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CAEPIDR: A Computational Approach to Efficient Peptide Influenced Drug Repurposing

CAEPIDR: A Computational Approach to Efficient Peptide Influenced Drug Repurposing

Thomas Long’s  Thesis Defense

October 31st, 2014

1:30 PM

MEC 201

Advisor: Dr. Timothy Andersen

Committee: Dr. Owen McDougal and Dr. Amit Jain

ABSTRACT: 

Since the discovery of the molecular basis of disease, numerous studies have reported a correlation between the activity of specific protein receptors and the development/progression of certain diseases. As a result, the study of protein receptor interactions has become an intricate part of drug development. The relative inexpense of computing hardware has made computational methods an important supplementary tool for receptor modeling, although software tools do not exist that are capable of efficiently screening large peptide mutant libraries without adding significantly to the researchers workload.

A Computational Approach to Efficient Peptide Influenced Drug Repurposing (CAEPIDR) has been developed to explore the conformational ligand binding space of the alpha3beta2 nicotinic acetylcholine receptor (nAChR) isoform and use the results to identify small molecule drugs that target the receptor. The nAChR’s conformational ligand binding space was heuristically explored using a genetic algorithm, which managed a structure-based virtual screen of a 640,000 alpha-conotoxin (a-CTx) MII mutant library. A utility was also created to search the PubChem Compound database for small molecule drugs with a 3-D shape similar to the highest affinity peptides from the virtual screen.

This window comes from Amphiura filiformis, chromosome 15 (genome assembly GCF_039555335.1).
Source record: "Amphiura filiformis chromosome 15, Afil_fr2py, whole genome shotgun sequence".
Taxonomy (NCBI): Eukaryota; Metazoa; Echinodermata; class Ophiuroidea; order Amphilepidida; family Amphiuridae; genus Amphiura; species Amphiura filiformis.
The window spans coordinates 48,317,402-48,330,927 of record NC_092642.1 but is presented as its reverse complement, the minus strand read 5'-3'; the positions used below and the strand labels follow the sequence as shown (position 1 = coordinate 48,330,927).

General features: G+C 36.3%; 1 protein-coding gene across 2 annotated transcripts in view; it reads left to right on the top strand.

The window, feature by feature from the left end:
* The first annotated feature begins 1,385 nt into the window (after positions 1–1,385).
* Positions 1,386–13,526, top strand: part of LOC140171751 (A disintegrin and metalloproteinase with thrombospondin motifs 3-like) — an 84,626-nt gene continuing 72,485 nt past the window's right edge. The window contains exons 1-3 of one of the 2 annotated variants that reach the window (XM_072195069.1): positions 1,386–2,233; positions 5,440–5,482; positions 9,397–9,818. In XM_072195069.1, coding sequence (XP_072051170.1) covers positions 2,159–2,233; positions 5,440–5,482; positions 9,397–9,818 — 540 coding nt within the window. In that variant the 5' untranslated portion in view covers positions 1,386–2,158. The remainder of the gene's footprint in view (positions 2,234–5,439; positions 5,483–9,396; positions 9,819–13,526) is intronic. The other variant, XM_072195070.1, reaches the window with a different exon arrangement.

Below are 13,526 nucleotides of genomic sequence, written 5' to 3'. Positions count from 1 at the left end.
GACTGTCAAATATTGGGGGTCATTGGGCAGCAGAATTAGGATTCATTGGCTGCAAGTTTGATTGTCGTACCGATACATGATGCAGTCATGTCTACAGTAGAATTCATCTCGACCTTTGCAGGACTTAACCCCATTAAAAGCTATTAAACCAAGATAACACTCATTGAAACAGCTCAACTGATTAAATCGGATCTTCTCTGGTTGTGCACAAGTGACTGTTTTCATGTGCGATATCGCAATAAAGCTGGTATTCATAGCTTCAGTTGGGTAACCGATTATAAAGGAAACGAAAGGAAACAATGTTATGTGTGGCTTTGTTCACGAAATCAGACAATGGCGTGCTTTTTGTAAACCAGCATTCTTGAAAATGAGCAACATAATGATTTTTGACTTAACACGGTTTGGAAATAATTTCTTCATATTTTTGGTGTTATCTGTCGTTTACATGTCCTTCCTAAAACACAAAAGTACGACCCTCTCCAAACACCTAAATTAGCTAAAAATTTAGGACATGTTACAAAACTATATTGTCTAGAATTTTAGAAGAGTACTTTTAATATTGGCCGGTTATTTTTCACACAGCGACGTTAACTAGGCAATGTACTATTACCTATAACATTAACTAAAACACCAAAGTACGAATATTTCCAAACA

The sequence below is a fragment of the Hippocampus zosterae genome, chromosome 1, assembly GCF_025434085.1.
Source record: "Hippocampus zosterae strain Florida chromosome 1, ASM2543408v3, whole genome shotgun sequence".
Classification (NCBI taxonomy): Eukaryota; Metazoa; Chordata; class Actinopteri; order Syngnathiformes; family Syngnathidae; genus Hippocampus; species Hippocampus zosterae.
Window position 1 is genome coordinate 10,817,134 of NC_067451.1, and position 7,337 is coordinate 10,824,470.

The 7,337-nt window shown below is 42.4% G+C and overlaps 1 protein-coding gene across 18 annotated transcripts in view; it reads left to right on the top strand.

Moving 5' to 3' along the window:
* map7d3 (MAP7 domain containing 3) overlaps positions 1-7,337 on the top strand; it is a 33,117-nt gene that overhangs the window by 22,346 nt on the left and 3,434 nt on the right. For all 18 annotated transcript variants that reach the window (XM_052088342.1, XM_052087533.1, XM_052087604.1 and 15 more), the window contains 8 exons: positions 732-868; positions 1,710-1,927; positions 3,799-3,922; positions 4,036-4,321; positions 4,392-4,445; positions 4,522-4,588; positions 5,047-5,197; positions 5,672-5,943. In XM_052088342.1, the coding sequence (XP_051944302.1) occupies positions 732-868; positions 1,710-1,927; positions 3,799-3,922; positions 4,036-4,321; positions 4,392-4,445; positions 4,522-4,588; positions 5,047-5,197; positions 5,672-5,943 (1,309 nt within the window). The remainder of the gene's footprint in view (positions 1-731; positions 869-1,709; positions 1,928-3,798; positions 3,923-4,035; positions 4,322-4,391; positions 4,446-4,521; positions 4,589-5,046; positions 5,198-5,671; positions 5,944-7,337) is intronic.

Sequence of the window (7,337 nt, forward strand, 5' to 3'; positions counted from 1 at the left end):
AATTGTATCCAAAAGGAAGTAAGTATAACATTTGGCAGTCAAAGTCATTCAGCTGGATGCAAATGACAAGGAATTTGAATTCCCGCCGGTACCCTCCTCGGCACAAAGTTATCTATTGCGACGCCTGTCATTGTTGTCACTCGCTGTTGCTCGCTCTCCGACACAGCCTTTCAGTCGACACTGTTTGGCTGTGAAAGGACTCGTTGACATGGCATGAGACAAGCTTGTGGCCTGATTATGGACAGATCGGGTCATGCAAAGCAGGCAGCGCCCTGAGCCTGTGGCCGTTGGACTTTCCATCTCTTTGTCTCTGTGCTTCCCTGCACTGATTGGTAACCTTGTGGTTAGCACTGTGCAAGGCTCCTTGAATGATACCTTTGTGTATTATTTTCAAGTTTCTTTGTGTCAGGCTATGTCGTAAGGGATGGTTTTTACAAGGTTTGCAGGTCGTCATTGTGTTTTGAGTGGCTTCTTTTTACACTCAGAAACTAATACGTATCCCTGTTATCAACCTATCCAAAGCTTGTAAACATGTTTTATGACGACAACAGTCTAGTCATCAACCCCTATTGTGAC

CAEPIDR’s genetic algorithm based procedure was able to find high affinity peptides while performing docking calculations for only 9344 of the 640,000 a-CTx MII mutants. The PubChem Compound search yielded a small molecule drug with an estimated binding affinity which was nearly double a-CTx MII’s. CAEPIDR has been integrated with the DockoMatic suite to create DockoMatic 2.1, which can be used to create virtual peptide analog libraries, virtually dock ligands to macromolecular receptors, and identify small molecule drugs for disease treatment.

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